Don’t be afraid to ask your wedding vendors for ideas on cutting costs. Order a small one or two-tiered cake and then supplement cake with a larger sheet cake (served from the kitchen). No one will know the difference.
Save money for your honeymoon and register with a honeymoon registry. You don’t need a passport if you plan your honeymoon close to home. You can always plan an lavish getaway later. Second marriages often encourage their guests to donate to their favorite charitable cause.
Should you tip your wedding vendors? I recommend you budget for tips for the vendors and offer generous tips for those who do exceptional jobs. If you are absolutely blown away by their services, by all means, tip them.
Say no to the extras. You really don’t need wedding bubbles or embossed matchbooks or napkins. Weddings can be an opportunity to begin new traditions. Be creative and save. Plan a wedding where, the day after, you’re debt-free and can start your lives together. Do everything you can to cut costs so you don’t have to deal with the debt resulting from the wedding after the honeymoon. It’s best if you do not go into debt over your wedding. It’s not a great way to start a marriage.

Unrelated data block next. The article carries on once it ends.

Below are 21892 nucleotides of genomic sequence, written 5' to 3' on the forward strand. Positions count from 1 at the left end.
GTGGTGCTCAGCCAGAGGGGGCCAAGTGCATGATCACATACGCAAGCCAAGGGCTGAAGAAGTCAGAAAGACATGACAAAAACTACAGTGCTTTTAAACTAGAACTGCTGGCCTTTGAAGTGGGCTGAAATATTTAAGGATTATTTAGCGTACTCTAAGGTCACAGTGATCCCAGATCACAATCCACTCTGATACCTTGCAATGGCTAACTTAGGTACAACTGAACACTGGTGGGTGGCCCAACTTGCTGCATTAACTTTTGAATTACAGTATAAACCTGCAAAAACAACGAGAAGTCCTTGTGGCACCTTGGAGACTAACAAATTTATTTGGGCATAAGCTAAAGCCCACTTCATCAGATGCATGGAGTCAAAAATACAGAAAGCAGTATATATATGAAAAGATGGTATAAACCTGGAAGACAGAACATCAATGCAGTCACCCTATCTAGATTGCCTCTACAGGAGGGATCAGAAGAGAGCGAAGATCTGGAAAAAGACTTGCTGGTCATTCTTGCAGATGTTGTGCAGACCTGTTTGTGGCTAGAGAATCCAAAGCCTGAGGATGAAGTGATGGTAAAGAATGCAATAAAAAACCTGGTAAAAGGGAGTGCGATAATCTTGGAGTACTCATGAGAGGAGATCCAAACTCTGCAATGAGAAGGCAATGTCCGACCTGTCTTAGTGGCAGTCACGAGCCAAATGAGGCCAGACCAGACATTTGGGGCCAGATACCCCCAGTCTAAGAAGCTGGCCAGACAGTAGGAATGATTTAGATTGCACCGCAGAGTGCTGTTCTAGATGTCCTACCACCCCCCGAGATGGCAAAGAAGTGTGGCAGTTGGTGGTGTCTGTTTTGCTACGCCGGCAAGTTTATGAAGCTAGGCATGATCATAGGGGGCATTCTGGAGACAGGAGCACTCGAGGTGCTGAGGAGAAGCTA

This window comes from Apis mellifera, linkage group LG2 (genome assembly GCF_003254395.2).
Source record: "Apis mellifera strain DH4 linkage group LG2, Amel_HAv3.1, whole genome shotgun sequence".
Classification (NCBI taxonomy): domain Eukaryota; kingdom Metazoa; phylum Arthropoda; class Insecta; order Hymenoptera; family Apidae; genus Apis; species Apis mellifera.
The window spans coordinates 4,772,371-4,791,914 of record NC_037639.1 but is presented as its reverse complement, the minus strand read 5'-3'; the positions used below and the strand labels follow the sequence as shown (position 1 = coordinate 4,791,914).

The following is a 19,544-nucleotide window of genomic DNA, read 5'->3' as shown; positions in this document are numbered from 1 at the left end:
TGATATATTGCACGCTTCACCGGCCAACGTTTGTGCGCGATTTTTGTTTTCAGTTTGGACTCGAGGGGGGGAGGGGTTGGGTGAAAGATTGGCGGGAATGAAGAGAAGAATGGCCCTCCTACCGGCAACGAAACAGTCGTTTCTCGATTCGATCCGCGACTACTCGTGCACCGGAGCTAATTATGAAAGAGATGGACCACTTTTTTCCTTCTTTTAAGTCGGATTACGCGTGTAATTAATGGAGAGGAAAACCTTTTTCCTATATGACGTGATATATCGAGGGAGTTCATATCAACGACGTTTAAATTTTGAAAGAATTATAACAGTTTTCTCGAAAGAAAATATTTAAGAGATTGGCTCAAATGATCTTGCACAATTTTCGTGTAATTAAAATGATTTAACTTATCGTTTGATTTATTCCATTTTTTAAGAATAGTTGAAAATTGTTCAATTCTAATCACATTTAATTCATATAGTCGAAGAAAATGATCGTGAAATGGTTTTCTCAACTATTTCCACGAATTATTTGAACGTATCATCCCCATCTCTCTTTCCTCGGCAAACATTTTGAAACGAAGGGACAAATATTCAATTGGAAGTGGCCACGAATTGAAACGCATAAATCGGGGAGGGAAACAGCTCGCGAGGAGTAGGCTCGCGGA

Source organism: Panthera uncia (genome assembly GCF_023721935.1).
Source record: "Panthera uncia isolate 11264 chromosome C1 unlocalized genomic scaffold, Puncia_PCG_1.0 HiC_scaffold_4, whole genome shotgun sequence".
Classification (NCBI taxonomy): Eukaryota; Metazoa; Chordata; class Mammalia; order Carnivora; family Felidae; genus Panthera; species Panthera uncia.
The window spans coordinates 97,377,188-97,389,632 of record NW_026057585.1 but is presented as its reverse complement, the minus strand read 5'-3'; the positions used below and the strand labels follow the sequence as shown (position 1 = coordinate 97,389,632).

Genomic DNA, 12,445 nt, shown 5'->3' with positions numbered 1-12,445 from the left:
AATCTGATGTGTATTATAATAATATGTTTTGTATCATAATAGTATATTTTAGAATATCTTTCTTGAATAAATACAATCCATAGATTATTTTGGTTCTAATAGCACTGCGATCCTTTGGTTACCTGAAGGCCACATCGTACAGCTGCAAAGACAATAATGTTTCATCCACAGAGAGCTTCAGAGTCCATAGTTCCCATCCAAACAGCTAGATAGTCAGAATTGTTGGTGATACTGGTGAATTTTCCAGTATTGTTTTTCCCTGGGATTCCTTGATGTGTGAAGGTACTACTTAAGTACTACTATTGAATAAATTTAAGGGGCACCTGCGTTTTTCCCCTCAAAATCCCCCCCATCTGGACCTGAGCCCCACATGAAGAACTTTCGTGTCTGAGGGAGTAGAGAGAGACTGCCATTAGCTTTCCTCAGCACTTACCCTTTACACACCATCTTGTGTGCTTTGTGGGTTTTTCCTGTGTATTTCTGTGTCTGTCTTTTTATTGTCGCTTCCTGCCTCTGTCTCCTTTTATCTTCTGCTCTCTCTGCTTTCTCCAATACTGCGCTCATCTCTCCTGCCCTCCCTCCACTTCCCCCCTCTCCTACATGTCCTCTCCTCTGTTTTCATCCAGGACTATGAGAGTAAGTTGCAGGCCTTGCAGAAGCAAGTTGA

While costs vary according to the type of wedding and geographical location, the typical breakdown of a wedding budget according to TheKnot.com is as follows:
The #1 must-do savings tip is to hire a wedding consultant. The consultant will do all the legwork for you, shop around for the best bargains, and use their network of vendors to get you the best insider deals.
In 2010, 2,145,800 weddings will occur in the US, 40,737 will occur in the state of Arizona. The Cost of the Average wedding in 2010 (Source: Arizona Weddings Magazine & Website, Scottsdale, AZ):
Paradise Valley: $42,400
Phoenix Metro: $20,797
32% of couples solely fund their wedding.
Copyright © 2010 – Larry James. This idea is adapted from Larry’s Wedding Website. Larry James is a non-denominational minister and performs the most “Romantic” wedding ceremony you will find anywhere! Every wedding ceremony is customized to your complete satisfaction. Call to check availability: 480-998-9411 or 800-725-9223. You will find more than 445 pages of Wedding ideas, tips (90 tips and growing), ceremonies, and more at: http://www.celebrateintimateweddings.com. Check Larry’s availability.